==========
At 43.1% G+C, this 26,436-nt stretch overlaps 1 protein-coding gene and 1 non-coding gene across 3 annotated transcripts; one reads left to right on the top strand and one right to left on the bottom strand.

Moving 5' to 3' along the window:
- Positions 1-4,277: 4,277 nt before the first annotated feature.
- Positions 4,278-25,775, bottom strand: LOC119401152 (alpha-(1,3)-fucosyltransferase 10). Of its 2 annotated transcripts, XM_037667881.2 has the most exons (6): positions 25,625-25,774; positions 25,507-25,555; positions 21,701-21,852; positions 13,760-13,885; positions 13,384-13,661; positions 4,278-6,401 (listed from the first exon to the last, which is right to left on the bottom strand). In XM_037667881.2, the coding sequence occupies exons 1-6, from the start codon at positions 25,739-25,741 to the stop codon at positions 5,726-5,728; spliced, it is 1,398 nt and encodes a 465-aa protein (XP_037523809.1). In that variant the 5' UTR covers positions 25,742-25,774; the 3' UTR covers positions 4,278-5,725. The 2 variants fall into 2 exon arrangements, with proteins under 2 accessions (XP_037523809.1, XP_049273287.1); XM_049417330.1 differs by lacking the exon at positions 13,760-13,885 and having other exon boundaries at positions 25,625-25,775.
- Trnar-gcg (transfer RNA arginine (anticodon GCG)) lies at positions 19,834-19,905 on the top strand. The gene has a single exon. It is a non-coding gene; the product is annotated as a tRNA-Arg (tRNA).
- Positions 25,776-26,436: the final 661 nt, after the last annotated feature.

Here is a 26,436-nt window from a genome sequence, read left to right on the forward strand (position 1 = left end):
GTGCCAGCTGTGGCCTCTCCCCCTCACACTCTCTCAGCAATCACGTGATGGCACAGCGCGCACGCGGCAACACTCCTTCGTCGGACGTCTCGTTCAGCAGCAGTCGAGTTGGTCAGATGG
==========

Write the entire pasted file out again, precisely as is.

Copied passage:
At 43.1% G+C, this 26,436-nt stretch overlaps 1 protein-coding gene and 1 non-coding gene across 3 annotated transcripts; one reads left to right on the top strand and one right to left on the bottom strand.

Moving 5' to 3' along the window:
- Positions 1-4,277: 4,277 nt before the first annotated feature.
- Positions 4,278-25,775, bottom strand: LOC119401152 (alpha-(1,3)-fucosyltransferase 10). Of its 2 annotated transcripts, XM_037667881.2 has the most exons (6): positions 25,625-25,774; positions 25,507-25,555; positions 21,701-21,852; positions 13,760-13,885; positions 13,384-13,661; positions 4,278-6,401 (listed from the first exon to the last, which is right to left on the bottom strand). In XM_037667881.2, the coding sequence occupies exons 1-6, from the start codon at positions 25,739-25,741 to the stop codon at positions 5,726-5,728; spliced, it is 1,398 nt and encodes a 465-aa protein (XP_037523809.1). In that variant the 5' UTR covers positions 25,742-25,774; the 3' UTR covers positions 4,278-5,725. The 2 variants fall into 2 exon arrangements, with proteins under 2 accessions (XP_037523809.1, XP_049273287.1); XM_049417330.1 differs by lacking the exon at positions 13,760-13,885 and having other exon boundaries at positions 25,625-25,775.
- Trnar-gcg (transfer RNA arginine (anticodon GCG)) lies at positions 19,834-19,905 on the top strand. The gene has a single exon. It is a non-coding gene; the product is annotated as a tRNA-Arg (tRNA).
- Positions 25,776-26,436: the final 661 nt, after the last annotated feature.

Here is a 26,436-nt window from a genome sequence, read left to right on the forward strand (position 1 = left end):
GTGCCAGCTGTGGCCTCTCCCCCTCACACTCTCTCAGCAATCACGTGATGGCACAGCGCGCACGCGGCAACACTCCTTCGTCGGACGTCTCGTTCAGCAGCAGTCGAGTTGGTCAGATGG